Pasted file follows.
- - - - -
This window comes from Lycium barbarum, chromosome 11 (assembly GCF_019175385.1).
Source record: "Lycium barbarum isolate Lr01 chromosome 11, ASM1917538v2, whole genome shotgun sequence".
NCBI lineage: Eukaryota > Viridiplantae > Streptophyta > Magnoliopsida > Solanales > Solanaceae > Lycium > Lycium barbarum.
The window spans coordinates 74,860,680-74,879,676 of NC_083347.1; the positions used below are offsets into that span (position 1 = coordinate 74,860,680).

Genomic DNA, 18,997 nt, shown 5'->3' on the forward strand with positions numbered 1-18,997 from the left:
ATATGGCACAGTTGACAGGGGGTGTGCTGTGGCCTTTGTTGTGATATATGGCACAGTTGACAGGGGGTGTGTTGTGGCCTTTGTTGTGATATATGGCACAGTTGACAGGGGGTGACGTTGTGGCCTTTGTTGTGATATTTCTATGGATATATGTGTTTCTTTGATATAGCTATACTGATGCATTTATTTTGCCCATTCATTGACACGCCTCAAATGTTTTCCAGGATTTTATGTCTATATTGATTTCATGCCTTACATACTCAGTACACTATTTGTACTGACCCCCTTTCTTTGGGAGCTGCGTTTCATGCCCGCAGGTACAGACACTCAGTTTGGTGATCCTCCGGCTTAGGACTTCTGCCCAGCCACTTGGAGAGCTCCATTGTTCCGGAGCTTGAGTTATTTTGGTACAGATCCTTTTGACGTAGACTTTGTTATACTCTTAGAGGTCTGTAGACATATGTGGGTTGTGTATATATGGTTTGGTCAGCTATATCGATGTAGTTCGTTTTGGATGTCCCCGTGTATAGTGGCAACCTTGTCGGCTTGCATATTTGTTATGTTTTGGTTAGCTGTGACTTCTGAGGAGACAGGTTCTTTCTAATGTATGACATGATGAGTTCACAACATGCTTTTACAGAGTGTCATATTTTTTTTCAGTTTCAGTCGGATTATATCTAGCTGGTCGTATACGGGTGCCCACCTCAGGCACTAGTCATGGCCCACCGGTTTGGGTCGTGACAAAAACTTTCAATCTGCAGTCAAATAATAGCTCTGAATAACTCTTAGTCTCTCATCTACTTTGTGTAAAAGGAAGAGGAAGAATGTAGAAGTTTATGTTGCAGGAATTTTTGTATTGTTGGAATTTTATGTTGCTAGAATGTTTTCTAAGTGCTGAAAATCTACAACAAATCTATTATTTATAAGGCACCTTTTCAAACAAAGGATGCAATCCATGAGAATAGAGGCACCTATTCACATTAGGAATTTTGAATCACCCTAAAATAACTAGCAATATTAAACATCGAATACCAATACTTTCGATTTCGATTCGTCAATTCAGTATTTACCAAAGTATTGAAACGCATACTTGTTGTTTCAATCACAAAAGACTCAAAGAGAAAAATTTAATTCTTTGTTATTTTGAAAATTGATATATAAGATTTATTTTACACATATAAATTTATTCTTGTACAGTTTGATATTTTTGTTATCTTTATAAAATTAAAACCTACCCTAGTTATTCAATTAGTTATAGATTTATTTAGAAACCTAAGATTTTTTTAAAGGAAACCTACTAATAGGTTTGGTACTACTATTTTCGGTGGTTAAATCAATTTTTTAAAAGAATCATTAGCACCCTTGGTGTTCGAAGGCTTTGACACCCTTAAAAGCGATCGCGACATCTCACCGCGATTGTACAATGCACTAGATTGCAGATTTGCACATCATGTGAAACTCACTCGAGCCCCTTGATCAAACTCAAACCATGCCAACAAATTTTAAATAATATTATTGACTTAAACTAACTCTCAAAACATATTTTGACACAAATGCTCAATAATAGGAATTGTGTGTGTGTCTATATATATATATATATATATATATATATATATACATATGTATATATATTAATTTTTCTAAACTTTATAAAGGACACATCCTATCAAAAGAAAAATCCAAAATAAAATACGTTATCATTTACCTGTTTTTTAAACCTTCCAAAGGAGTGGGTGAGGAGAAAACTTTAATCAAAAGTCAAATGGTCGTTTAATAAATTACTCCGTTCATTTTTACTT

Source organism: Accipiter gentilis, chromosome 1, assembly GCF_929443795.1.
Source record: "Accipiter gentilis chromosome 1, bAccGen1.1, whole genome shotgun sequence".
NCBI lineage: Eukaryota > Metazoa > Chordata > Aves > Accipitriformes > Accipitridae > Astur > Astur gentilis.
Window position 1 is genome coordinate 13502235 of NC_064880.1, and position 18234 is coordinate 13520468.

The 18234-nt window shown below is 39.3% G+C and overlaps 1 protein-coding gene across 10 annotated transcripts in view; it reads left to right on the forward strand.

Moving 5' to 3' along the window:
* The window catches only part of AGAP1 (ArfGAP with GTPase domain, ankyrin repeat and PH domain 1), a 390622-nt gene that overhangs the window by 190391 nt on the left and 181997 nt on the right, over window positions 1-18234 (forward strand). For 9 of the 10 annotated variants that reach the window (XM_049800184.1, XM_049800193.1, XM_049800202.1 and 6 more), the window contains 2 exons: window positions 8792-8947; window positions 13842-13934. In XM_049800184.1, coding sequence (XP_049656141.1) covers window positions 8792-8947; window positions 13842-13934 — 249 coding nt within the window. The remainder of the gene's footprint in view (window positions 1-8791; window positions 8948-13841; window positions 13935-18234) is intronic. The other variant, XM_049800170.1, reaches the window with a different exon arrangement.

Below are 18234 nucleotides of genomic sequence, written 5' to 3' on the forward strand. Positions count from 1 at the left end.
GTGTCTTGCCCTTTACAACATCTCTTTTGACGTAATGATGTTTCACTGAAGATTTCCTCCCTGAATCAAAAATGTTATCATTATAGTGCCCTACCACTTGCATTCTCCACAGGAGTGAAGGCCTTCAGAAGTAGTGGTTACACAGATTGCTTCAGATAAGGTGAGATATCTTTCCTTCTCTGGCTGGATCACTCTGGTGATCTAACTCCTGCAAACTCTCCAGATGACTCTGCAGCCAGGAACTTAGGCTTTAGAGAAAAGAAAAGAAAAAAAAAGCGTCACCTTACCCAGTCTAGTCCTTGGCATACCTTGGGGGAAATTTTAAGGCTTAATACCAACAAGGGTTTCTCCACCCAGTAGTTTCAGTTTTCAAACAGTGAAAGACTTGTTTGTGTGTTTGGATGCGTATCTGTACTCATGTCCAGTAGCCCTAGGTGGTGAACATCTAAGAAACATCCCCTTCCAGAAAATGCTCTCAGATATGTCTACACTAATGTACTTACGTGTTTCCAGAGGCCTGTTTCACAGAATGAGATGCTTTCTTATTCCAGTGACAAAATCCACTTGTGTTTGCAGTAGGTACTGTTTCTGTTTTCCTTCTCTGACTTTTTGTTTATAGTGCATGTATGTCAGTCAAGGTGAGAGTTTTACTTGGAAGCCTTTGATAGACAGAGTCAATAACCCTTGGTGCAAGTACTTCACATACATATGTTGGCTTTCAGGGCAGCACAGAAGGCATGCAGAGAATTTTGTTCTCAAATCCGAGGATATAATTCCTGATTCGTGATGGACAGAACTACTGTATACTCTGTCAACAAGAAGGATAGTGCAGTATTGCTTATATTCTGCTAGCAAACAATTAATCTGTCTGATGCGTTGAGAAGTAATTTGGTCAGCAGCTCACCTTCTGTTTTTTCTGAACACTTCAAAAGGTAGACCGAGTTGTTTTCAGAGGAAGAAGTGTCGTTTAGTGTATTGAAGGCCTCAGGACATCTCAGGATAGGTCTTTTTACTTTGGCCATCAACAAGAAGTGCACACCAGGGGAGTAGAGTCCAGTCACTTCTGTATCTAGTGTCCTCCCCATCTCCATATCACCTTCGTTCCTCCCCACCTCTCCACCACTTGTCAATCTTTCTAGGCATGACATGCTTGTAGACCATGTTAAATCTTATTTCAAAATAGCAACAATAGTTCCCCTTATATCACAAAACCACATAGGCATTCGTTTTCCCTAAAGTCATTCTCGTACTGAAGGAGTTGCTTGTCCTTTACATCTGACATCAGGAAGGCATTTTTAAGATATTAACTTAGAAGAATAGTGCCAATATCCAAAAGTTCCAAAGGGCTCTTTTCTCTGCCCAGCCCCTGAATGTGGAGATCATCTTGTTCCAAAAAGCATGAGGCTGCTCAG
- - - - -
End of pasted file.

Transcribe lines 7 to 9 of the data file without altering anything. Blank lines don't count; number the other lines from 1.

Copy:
Source organism: Accipiter gentilis, chromosome 1, assembly GCF_929443795.1.
Source record: "Accipiter gentilis chromosome 1, bAccGen1.1, whole genome shotgun sequence".
NCBI lineage: Eukaryota > Metazoa > Chordata > Aves > Accipitriformes > Accipitridae > Astur > Astur gentilis.